Torques, range of motion and humeral head position in female subjects differing in levels of lateral scapula displacement and shoulder pain

Date of Completion

January 1998


Health Sciences, Rehabilitation and Therapy|Health Sciences, Medicine and Surgery|Health Sciences, Recreation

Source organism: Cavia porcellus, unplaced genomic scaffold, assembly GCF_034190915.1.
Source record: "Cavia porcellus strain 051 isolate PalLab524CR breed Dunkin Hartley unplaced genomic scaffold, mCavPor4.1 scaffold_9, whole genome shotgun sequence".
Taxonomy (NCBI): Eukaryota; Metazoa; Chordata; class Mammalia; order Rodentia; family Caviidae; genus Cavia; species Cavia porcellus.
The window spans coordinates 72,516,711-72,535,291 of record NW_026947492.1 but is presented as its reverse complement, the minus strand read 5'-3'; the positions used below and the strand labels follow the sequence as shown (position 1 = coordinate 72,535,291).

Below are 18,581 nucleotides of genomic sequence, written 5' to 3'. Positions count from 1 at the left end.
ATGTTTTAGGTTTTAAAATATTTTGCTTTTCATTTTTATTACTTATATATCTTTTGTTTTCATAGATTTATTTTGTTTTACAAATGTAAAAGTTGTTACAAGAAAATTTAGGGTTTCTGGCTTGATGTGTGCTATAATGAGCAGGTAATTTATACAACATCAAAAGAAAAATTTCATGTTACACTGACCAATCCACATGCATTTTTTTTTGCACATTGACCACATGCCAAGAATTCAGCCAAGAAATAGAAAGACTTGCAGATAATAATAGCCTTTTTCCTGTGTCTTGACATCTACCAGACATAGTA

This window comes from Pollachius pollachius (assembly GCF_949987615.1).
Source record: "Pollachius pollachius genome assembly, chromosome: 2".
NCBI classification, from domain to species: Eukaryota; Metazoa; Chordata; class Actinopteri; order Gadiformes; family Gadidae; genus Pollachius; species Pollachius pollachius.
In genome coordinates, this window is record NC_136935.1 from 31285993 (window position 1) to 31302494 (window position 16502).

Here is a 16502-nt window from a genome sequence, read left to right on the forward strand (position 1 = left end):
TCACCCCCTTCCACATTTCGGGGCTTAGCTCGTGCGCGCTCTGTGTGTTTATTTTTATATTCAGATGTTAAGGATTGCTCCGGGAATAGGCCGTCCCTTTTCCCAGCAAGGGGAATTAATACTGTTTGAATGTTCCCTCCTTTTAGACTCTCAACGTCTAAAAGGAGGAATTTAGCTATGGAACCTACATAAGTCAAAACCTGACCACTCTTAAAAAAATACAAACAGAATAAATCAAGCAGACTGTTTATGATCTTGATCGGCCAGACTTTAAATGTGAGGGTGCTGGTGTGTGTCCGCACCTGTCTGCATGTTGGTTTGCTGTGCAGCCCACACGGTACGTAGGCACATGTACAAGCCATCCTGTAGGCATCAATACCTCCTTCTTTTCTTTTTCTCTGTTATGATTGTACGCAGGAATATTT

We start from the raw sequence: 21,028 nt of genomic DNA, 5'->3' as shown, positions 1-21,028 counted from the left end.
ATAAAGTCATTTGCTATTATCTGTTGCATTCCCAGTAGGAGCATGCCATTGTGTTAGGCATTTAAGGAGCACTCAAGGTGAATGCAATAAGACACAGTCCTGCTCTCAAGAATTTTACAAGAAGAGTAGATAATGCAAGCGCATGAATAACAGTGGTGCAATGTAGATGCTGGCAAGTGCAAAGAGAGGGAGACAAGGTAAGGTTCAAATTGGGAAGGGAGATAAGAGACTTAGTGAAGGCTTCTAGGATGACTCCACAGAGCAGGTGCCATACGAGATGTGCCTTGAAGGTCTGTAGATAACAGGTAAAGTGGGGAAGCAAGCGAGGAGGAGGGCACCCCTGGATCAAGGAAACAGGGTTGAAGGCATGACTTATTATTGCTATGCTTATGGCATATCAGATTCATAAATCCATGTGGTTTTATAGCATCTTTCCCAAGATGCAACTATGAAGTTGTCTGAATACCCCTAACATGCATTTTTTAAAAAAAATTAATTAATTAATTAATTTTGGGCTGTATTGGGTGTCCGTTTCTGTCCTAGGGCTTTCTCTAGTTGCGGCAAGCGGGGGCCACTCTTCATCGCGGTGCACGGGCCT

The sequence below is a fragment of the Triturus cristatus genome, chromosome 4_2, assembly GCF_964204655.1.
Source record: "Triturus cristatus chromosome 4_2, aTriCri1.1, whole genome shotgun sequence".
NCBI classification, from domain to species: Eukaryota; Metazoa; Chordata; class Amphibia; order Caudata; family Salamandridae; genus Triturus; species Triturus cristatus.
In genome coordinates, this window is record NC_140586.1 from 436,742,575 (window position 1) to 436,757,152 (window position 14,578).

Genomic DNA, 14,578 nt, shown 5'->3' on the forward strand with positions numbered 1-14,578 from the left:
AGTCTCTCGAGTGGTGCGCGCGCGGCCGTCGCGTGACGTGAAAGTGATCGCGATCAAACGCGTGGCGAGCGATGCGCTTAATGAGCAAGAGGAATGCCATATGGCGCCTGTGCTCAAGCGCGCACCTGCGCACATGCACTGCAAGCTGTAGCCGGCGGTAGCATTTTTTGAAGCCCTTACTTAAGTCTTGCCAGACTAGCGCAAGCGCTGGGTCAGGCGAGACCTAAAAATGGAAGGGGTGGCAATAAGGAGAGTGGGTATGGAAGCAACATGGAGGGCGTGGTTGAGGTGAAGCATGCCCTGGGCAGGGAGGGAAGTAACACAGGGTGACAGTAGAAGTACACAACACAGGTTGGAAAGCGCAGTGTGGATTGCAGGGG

Shoulder pathology in the overhead sport athlete has become a major area of orthopedic research. Two research areas are the relationship of lateral scapula displacement (LSD) to shoulder pain, and general factors related to shoulder pain. LSD has been associated with painful shoulders, but little effort has connected LSD with other aspects of shoulder function. Also current measurement techniques with the shoulder abducted have shown questionable reliability. Underlying contributors to shoulder pain have been studied, but their presence still needs to be supported and better understood. Therefore the purpose of this study was to investigate the reliability of superficial LSD measures with the shoulder abducted, and to determine the relationship of LSD and shoulder pain with internal to external rotation torque ratios, passive internal and external rotation, and anterosuperior humeral head position on the glenoid fossa. Twenty-nine Division II collegiate female athletes voluntarily participated. All subjects were measured superficially for LSD, internal to external torque ratios, videotaped to measure passive internal and external shoulder rotation, and radiographed twice to permit LSD measurement and humeral head position on the glenoid fossa. In the first phase of the study, the mean of three superficial LSD measures was correlated with a similar measure acquired on a radiograph. The results demonstrated a low reliability between the superficial and radiograph measure. Intratester reliability for the three superficial measures was acceptable. In second phase of the study, low and high LSD groups were identified and examined for differences in torque ratios, passive internal and external rotation and anterosuperior humeral head position. No overall significant difference was found, but the torque ratio was significantly greater in the high LSD group. Post-hoc testing revealed a significantly less passive internal rotation in the high LSD group. In the third phase of the study, subjects reporting shoulder pain were compared to painfree subjects for torque ratios, passive internal and external rotation, anterosuperior humeral position, and LSD. There was an overall significant difference between the two groups. The pain group displayed a significantly higher internal to external rotation torque ratio, inferior humeral head position and decreased passive internal rotation. ^